Undocumented, Unafraid, and Unapologetic | KCET
Undocumented, Unafraid, and Unapologetic
The Obama administration has announced this morning that the President will issue an executive order that grants safety from deportation for undocumented young people under the age of 30 as long as they meet a specific criteria.
Homeland security secretary Janet Napolitano announced that the administration would follow a new "discretionary policy" towards anyone under 30 years old, who arrived in the U.S. prior to their 16th birthday, and have lived in the country continuously for five years. They must also be in school or have served in the military, have received their high school diploma or GED, and have no criminal record.
This is a win for the Dream Act movement, which seeks permanent status for undocumented young people. As the "Dreamers" who gathered this morning at the federal building in downtown Los Angeles in support of the Administrations action noted with picket signs and chants, "this is only the beginning." The Dream Act, blocked by Congress in December 2010, cleared a path for citizenship for young undocumented immigrants. This executive order does not offer citizenship or permanent legal status, but it does stop deportations of those that fall under this criteria by offering "deferred status" for up to two years with the option of extension. This marks a new opportunity for safety for thousands of young people who have risked themselves by "coming out" as undocumented.
Many of the young people directly affected by this order have already contributed to their community and country as students, volunteers, artists, community activist, and will now be able to openly continue that contribution through the workforce. Through the new "deferred status" they will be able to apply for work permits and enrich not only themselves but the economy as well. This is a game changer for countless students who have graduated with Bachelors, Masters and Ph.D's, but who have been unable to accept internships and job offers related to their degrees. These are young, talented, motivated young people who will now be able to step out of the shadows.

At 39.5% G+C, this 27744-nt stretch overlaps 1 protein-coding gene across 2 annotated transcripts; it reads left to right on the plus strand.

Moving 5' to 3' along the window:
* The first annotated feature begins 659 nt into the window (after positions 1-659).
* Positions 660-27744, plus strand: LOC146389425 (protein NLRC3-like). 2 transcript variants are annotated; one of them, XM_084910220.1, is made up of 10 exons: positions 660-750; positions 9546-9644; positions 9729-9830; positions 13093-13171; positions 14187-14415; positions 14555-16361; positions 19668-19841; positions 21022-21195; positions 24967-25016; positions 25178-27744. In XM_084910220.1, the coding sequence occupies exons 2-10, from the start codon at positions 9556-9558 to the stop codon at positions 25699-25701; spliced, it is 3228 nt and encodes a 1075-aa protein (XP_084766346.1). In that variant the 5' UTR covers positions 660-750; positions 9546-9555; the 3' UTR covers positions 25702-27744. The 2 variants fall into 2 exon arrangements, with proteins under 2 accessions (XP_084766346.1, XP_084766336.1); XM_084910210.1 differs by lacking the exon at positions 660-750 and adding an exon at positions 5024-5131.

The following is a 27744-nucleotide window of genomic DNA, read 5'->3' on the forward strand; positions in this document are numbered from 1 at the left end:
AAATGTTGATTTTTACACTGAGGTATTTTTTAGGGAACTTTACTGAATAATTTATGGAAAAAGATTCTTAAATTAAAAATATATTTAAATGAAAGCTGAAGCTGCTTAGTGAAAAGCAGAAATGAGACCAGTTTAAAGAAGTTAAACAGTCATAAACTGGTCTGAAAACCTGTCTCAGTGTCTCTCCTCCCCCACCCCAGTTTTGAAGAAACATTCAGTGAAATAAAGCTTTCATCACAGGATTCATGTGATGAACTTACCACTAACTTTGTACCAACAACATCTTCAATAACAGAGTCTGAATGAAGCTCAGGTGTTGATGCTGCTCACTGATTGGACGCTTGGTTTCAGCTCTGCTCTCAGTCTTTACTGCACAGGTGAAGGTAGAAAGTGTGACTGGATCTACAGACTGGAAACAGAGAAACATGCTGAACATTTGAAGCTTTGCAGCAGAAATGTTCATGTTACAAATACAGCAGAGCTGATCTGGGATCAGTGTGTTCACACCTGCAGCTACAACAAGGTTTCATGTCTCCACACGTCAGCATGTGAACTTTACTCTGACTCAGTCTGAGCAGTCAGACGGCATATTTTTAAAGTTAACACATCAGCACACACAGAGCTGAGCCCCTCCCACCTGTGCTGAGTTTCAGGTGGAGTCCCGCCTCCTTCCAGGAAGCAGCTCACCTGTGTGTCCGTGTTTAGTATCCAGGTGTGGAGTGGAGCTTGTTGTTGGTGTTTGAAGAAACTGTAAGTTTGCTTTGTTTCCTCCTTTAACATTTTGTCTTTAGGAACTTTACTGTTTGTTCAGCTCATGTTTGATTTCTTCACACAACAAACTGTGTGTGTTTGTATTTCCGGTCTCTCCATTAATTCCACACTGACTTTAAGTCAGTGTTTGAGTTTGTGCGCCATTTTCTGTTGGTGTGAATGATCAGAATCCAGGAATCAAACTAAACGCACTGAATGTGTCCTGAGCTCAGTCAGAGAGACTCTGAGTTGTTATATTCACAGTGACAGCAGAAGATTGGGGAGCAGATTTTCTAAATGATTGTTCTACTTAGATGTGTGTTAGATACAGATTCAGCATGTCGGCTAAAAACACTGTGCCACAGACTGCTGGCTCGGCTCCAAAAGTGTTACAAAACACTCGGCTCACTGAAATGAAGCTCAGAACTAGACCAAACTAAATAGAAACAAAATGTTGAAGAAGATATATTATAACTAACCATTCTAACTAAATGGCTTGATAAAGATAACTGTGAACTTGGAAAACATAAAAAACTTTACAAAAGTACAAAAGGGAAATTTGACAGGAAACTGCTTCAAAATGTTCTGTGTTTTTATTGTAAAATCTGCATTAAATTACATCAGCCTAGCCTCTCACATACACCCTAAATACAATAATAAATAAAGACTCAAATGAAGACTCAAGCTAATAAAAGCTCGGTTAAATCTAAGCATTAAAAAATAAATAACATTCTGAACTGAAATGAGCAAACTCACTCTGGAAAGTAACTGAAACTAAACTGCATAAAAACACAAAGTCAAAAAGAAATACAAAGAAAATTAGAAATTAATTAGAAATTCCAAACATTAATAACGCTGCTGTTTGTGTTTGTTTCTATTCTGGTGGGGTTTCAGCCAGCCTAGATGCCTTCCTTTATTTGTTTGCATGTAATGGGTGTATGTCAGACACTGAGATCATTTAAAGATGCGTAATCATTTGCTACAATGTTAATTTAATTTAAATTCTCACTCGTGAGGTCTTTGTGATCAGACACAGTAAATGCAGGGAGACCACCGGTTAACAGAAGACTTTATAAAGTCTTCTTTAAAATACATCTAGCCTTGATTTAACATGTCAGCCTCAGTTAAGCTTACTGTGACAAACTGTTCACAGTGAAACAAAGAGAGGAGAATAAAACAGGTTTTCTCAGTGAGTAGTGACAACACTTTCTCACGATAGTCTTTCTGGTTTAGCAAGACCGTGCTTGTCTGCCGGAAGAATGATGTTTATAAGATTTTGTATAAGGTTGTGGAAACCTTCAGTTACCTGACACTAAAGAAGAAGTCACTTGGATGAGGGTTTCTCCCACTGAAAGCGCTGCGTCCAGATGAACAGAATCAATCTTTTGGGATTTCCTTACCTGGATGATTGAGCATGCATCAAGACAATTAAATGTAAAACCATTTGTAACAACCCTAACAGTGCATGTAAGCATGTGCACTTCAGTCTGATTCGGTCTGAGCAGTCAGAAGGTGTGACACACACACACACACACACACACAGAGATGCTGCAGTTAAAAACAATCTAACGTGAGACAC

"Undocumented, Unafraid, and Unapologetic" is the slogan for many of those young people who have braved the risk of deportation to put a face on the undocumented immigrant. Not an "illegal," but a human being working and striving to excel in school, their community and ultimately bring change to a troubled and flawed national policy.
Departures Youth Voices has worked with students throughout Los Angeles who have lived with the secret burden or the pressure of being public about their undocumented status. They have examined their neighborhoods through the Youth Voices curriculum and sought to understand themselves in a place they call home, but one in which they are not completely welcomed. They have brought a distinct perspective to the process and created work that both overtly and discreetly questions perspectives of who they are and where they belong.
Below "Dreamer" Karina Perez sits in front of "The Great Wall of Los Angeles," a mural that documents the rich and tangled history of immigrants and people of color in Los Angeles. Karina discusses her passion for muralism and how being an artist has helped her express herself and promote social justice.
Astrophysicist Andrea Ghez, user experience designer Evan Sullivan, and choreographer Kyle Abraham talked about everything from what it means to be creative to how we can overcome creative fears.
Places like Taylor Yard give us a window to explore ways to balance the city's critical needs for green space, livable space and climate change strategies.
A Q&A will immediately follow the screening with actor Susan Kelechi Watson and production designer Jade Healy.
After the screening, KCET Cinema Series host Pete Hammond conversed with director Fernando Ferreira Meirelles (City of Gold), and writer Anthony McCarten.
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